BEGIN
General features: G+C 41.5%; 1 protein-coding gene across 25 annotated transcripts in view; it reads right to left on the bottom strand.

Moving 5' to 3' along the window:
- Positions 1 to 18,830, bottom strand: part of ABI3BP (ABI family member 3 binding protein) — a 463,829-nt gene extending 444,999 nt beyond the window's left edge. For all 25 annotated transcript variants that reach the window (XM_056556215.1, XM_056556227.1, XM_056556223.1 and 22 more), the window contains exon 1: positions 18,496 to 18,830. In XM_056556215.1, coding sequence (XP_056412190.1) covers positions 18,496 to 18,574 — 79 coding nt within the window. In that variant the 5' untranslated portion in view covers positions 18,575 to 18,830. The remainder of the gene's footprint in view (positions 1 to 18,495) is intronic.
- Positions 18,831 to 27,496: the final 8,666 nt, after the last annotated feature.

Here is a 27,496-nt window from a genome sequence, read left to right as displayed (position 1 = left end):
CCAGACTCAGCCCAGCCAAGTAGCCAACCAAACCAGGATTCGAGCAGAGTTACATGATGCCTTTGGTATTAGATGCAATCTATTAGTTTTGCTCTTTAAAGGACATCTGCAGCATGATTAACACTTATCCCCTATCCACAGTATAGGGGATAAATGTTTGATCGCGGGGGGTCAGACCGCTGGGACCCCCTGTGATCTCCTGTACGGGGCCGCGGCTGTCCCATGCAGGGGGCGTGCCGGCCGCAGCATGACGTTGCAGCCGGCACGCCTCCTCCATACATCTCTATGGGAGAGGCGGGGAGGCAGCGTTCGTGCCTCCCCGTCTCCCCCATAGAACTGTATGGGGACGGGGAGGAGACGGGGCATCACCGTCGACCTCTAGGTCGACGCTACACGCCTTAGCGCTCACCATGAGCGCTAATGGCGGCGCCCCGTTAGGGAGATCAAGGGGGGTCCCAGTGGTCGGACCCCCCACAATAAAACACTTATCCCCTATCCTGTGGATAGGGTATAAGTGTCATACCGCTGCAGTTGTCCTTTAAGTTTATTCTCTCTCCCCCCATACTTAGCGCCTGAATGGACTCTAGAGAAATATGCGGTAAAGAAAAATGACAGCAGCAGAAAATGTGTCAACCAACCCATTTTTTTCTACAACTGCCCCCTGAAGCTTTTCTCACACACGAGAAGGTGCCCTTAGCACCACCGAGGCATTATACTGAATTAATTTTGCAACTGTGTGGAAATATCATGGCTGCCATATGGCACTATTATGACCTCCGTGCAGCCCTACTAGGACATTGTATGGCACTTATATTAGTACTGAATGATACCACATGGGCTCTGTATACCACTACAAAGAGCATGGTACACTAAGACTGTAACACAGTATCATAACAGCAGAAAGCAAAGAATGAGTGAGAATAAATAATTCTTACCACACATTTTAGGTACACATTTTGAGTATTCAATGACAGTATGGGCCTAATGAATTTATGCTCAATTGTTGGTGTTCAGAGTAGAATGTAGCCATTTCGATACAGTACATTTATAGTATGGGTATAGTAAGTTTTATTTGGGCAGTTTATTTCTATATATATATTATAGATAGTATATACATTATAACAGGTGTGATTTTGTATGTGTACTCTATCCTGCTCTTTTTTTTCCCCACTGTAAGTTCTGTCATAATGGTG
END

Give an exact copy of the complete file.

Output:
General features: G+C 41.5%; 1 protein-coding gene across 25 annotated transcripts in view; it reads right to left on the bottom strand.

Moving 5' to 3' along the window:
- Positions 1 to 18,830, bottom strand: part of ABI3BP (ABI family member 3 binding protein) — a 463,829-nt gene extending 444,999 nt beyond the window's left edge. For all 25 annotated transcript variants that reach the window (XM_056556215.1, XM_056556227.1, XM_056556223.1 and 22 more), the window contains exon 1: positions 18,496 to 18,830. In XM_056556215.1, coding sequence (XP_056412190.1) covers positions 18,496 to 18,574 — 79 coding nt within the window. In that variant the 5' untranslated portion in view covers positions 18,575 to 18,830. The remainder of the gene's footprint in view (positions 1 to 18,495) is intronic.
- Positions 18,831 to 27,496: the final 8,666 nt, after the last annotated feature.

Here is a 27,496-nt window from a genome sequence, read left to right as displayed (position 1 = left end):
CCAGACTCAGCCCAGCCAAGTAGCCAACCAAACCAGGATTCGAGCAGAGTTACATGATGCCTTTGGTATTAGATGCAATCTATTAGTTTTGCTCTTTAAAGGACATCTGCAGCATGATTAACACTTATCCCCTATCCACAGTATAGGGGATAAATGTTTGATCGCGGGGGGTCAGACCGCTGGGACCCCCTGTGATCTCCTGTACGGGGCCGCGGCTGTCCCATGCAGGGGGCGTGCCGGCCGCAGCATGACGTTGCAGCCGGCACGCCTCCTCCATACATCTCTATGGGAGAGGCGGGGAGGCAGCGTTCGTGCCTCCCCGTCTCCCCCATAGAACTGTATGGGGACGGGGAGGAGACGGGGCATCACCGTCGACCTCTAGGTCGACGCTACACGCCTTAGCGCTCACCATGAGCGCTAATGGCGGCGCCCCGTTAGGGAGATCAAGGGGGGTCCCAGTGGTCGGACCCCCCACAATAAAACACTTATCCCCTATCCTGTGGATAGGGTATAAGTGTCATACCGCTGCAGTTGTCCTTTAAGTTTATTCTCTCTCCCCCCATACTTAGCGCCTGAATGGACTCTAGAGAAATATGCGGTAAAGAAAAATGACAGCAGCAGAAAATGTGTCAACCAACCCATTTTTTTCTACAACTGCCCCCTGAAGCTTTTCTCACACACGAGAAGGTGCCCTTAGCACCACCGAGGCATTATACTGAATTAATTTTGCAACTGTGTGGAAATATCATGGCTGCCATATGGCACTATTATGACCTCCGTGCAGCCCTACTAGGACATTGTATGGCACTTATATTAGTACTGAATGATACCACATGGGCTCTGTATACCACTACAAAGAGCATGGTACACTAAGACTGTAACACAGTATCATAACAGCAGAAAGCAAAGAATGAGTGAGAATAAATAATTCTTACCACACATTTTAGGTACACATTTTGAGTATTCAATGACAGTATGGGCCTAATGAATTTATGCTCAATTGTTGGTGTTCAGAGTAGAATGTAGCCATTTCGATACAGTACATTTATAGTATGGGTATAGTAAGTTTTATTTGGGCAGTTTATTTCTATATATATATTATAGATAGTATATACATTATAACAGGTGTGATTTTGTATGTGTACTCTATCCTGCTCTTTTTTTTCCCCACTGTAAGTTCTGTCATAATGGTG